Rich Get Richer Hypothesis

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The Rich Get Richer Hypothesis: Plant Invasions in the Pisgah Forest Marina Nemshon Introduction Global biological diversity is threatened when natural habitats have low plant diversity versus those with higher diversity, according to the “Rich get Richer” theory, as stated by C. Elton. Previous studies have shown that the more diverse a habitat, the less it is exposed to invasion of exotic plant species .The focus of this theory within the context of community ecology is the reproductive abilities of invasive species, particularly in the Pisgah Forest over the last two years. The study sites of fifteen blocks of 3, 4 x 4 m plots, were evaluated in order to sample plant diversity in the Pisgah Forest from Summer 2014 to Fall 2015. These…show more content…
His theory suggests that an exotic species would face strong resistance from many native species that dominate the available resources and create a stable community. This theory has generally been supported until lately, where it is believed that the opposite of Elton’s theory is true. Espinosa-García F, Villaseñor J, Vibrans H. The rich generally get richer, but there are exceptions: Correlations between species richness of native plant species and alien weeds in Mexico. Diversity and Distributions. 2004;10(5-6):399-407. doi:10.1111/j.1366-9516.2004.00099.x. This study applies Elton’s notion of biotic resistance and found that their result is consistent with his findings. This study used the beta diversity equation to quantify their results. They found a positive correlation between the number of native and exotic species. Factors that affect the spread of exotic species is human population density, which has been shown to be an important predictor variable for exotic plant species. Simpson A, Jarnevich C, Madsen J et al. Invasive species information networks: collaboration at multiple scales for prevention, early detection, and rapid response to invasive alien species. Biodiversity. 2009;10(2-3):5-13.…show more content…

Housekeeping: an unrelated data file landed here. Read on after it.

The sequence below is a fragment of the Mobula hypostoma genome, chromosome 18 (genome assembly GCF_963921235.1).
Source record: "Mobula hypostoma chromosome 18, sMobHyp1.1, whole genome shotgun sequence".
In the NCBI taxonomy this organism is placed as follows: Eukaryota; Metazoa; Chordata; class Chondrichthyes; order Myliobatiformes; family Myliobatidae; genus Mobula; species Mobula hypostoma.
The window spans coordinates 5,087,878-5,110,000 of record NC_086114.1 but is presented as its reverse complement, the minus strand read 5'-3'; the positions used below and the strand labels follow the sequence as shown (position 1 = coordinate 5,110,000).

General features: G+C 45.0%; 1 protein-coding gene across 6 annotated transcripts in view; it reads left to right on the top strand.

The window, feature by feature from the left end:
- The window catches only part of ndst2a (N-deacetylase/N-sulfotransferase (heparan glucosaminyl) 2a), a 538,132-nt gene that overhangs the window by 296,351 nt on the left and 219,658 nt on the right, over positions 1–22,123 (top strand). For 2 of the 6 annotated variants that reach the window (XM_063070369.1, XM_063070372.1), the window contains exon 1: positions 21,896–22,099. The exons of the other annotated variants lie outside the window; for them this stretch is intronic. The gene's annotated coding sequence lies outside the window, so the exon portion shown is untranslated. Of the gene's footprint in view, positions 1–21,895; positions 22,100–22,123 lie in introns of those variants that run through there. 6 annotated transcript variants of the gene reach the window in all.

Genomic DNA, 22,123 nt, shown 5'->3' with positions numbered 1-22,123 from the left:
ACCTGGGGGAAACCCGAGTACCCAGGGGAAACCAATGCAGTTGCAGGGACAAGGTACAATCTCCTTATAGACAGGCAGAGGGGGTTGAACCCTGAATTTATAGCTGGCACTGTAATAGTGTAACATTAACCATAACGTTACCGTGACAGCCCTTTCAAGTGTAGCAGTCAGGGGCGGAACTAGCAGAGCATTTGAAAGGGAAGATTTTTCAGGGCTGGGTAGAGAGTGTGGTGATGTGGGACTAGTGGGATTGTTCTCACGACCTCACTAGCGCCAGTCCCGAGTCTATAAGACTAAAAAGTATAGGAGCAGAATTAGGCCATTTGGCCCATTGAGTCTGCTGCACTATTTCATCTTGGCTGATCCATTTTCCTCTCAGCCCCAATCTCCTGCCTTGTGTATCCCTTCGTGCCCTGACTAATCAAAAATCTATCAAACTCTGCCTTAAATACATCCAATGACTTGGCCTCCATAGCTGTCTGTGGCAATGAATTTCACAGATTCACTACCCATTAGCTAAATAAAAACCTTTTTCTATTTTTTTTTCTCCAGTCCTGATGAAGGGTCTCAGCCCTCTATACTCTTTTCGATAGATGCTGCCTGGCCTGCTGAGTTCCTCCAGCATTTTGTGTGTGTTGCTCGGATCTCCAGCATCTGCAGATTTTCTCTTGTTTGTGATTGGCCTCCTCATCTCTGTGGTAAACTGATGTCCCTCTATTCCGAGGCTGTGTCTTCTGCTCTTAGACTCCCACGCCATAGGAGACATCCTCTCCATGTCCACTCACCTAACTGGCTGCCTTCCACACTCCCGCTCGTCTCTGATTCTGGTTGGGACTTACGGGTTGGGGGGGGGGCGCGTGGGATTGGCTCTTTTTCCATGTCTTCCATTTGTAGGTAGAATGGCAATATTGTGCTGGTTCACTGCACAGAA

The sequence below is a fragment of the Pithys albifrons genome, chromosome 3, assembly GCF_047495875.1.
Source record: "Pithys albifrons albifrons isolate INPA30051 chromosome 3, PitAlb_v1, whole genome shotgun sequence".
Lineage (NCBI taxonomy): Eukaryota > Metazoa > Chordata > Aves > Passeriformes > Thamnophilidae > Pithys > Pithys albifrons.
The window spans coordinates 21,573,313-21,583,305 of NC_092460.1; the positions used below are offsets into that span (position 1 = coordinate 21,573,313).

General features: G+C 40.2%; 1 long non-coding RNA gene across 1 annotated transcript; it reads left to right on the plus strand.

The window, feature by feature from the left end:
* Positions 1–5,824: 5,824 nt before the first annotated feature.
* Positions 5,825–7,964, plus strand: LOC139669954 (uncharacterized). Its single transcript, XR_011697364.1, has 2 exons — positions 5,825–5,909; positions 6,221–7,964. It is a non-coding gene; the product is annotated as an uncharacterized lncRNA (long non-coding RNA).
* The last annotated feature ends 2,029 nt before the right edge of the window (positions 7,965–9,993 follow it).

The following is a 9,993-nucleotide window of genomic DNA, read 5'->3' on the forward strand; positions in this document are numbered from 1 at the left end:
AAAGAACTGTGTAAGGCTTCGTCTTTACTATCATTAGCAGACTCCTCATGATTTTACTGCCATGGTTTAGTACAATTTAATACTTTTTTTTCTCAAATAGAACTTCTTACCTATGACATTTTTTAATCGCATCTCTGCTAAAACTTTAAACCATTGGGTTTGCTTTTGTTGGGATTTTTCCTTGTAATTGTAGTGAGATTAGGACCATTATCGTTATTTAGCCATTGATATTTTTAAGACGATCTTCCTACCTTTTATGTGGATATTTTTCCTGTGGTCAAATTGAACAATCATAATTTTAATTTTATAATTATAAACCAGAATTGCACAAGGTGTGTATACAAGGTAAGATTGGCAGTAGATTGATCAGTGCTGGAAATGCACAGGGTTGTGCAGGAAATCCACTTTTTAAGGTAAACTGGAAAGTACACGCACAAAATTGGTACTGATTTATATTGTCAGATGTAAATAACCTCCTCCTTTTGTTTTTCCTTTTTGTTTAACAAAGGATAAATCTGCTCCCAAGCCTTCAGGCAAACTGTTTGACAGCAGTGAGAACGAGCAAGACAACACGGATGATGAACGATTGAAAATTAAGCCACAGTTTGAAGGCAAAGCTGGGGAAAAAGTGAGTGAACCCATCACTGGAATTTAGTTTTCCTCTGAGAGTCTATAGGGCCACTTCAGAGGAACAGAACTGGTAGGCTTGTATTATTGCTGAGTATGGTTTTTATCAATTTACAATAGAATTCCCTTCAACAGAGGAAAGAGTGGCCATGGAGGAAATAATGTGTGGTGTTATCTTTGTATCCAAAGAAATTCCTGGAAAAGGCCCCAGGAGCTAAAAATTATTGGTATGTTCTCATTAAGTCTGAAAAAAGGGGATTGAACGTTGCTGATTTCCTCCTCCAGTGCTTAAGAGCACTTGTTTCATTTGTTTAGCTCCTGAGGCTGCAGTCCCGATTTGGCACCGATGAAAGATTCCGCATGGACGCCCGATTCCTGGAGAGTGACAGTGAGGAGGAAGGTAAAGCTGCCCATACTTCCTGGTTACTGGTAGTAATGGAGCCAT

This study seeks to understand and determine factors correlated with invasibility in Colorado and how to predict and prevent loss of biodiversity by modeling invasions. Jarnovich claims that riparian habitats as well as rare habitats are more heavily invaded than upland sites. Stohlgren T, Barnett D, Kartesz J. The rich get richer: plant invasions in the United States and Canada. Frontiers in Ecology and the Environment. 2003;1(1):11-14. doi:10.1890/1540-9295(2003)001[0011:trgrpo];2. This study compared plant diversity at two different sites, similar to our lab, and found that the opposite of Elton’s theory to be true. Hot spots of native plant diversity were being more invaded than the less diverse habitats. Some factors that may have affected their data is the presence of roads in terrestrial systems, where they found Russian thistle covered the newly graded roadsides. The same can be true for Pisgah Forest, where the hiking/running path can serve as a conduit for seed dispersal for exotic plants. Stohlgren T, Barnett D, Kartesz J. The Rich Get Richer: Patterns of Plant Invasions in the United States. Frontiers in Ecology and the Environment. 2003;1(1):11.

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